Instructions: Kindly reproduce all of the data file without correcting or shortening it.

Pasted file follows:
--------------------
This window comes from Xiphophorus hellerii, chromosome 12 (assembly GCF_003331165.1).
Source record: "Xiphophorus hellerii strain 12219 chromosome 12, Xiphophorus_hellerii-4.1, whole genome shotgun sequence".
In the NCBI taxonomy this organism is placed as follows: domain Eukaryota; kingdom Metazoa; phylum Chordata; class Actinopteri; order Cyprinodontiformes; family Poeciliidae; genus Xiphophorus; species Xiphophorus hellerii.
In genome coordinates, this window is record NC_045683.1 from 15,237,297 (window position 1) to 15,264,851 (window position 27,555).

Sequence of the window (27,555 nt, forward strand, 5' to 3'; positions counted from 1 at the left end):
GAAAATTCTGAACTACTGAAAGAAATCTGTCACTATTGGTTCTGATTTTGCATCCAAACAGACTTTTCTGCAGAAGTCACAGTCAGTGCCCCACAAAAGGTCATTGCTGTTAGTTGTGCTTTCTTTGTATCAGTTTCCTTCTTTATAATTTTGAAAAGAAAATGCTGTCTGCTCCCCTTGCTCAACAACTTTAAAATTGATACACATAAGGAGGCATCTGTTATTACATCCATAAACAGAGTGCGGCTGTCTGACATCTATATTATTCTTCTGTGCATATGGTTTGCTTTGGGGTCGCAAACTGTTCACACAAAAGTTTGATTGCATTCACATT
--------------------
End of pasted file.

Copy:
This window comes from Xiphophorus hellerii, chromosome 12 (assembly GCF_003331165.1).
Source record: "Xiphophorus hellerii strain 12219 chromosome 12, Xiphophorus_hellerii-4.1, whole genome shotgun sequence".
In the NCBI taxonomy this organism is placed as follows: domain Eukaryota; kingdom Metazoa; phylum Chordata; class Actinopteri; order Cyprinodontiformes; family Poeciliidae; genus Xiphophorus; species Xiphophorus hellerii.
In genome coordinates, this window is record NC_045683.1 from 15,237,297 (window position 1) to 15,264,851 (window position 27,555).

Sequence of the window (27,555 nt, forward strand, 5' to 3'; positions counted from 1 at the left end):
GAAAATTCTGAACTACTGAAAGAAATCTGTCACTATTGGTTCTGATTTTGCATCCAAACAGACTTTTCTGCAGAAGTCACAGTCAGTGCCCCACAAAAGGTCATTGCTGTTAGTTGTGCTTTCTTTGTATCAGTTTCCTTCTTTATAATTTTGAAAAGAAAATGCTGTCTGCTCCCCTTGCTCAACAACTTTAAAATTGATACACATAAGGAGGCATCTGTTATTACATCCATAAACAGAGTGCGGCTGTCTGACATCTATATTATTCTTCTGTGCATATGGTTTGCTTTGGGGTCGCAAACTGTTCACACAAAAGTTTGATTGCATTCACATT